Maine Becomes 1st State in the Nation to Outlaw Native American Mascots in All Public Schools

A man holds up an anti-mascot button to protest using Native Americans as mascots for sports teams at a 2003 event in Ohio. On May 16, 2019, the governor of Maine signed into law a bill banning the use of Native American imagery and symbols as mascots at all public schools and universities.
Photo: Mike Simons (Getty)

One down; 49 more to go.

Maine has become the first state in the country to ban the use of Native American mascots at any of its public schools, colleges or universities. Gov. Janet Mills, a Democrat, signed the ban into law last week, and it will go into effect 90 days after the state Legislature adjourns, CNN reports.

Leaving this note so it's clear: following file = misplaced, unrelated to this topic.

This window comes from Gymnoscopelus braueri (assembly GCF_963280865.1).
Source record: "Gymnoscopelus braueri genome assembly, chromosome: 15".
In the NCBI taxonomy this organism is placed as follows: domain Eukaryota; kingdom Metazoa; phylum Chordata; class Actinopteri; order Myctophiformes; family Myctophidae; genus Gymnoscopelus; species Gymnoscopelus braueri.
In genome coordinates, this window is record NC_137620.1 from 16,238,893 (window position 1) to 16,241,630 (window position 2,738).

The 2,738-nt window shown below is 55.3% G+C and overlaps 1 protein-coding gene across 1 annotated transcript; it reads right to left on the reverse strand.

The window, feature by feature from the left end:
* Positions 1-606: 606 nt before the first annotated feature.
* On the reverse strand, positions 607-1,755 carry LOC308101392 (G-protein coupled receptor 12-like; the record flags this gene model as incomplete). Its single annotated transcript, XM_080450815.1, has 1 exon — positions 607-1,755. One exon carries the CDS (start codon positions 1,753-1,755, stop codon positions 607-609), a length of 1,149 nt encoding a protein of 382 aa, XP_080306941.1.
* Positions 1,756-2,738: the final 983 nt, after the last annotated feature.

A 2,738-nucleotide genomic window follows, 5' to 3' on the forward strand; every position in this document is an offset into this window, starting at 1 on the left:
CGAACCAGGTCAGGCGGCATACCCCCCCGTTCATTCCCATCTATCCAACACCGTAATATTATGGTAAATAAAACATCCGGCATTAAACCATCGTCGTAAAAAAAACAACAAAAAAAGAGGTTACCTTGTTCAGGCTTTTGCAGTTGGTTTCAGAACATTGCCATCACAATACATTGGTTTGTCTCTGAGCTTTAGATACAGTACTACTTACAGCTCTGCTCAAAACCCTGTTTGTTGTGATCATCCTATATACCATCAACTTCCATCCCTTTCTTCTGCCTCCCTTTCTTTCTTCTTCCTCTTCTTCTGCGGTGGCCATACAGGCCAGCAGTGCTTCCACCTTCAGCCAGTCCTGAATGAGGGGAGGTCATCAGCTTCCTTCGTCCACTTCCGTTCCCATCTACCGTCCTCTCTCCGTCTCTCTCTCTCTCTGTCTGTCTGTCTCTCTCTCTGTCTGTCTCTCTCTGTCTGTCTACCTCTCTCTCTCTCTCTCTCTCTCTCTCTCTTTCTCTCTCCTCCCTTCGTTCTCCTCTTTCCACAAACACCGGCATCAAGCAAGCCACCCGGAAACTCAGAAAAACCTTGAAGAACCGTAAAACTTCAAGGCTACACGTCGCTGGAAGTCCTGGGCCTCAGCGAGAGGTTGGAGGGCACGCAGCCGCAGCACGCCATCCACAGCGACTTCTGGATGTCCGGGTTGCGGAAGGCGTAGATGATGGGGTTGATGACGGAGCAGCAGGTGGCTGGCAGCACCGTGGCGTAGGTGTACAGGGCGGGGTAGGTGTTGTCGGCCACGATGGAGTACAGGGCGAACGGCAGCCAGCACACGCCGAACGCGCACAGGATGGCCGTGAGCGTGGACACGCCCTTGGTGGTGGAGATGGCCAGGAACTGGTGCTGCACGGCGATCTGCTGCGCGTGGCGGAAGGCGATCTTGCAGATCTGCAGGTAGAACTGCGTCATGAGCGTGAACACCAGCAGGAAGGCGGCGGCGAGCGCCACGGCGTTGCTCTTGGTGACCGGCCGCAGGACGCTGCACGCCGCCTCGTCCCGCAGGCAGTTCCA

“While Indian mascots were often originally chosen to recognize and honor a school’s unique connection to Native American communities in Maine, we have heard clearly and unequivocally from Maine tribes that they are a source of pain and anguish,” Mills said.

Maulian Dana, the tribal ambassador for the Penobscot Nation in Maine, told the New York Times that the new law “sends a message of truth and honor and respect.”

“It is part of a big picture of historical oppression of indigenous people,” she said. “When you see people as less than people, you treat them accordingly. That actually points to the very core of it, is that they make us invisible and turn us into stereotypes.”

The National Congress of American Indians, a public education and advocacy group, told the Times it applauded Maine’s move and hoped other states would follow “on the right side of history.”


Now, if we could just get that football team in Washington, D.C. to do the right thing.

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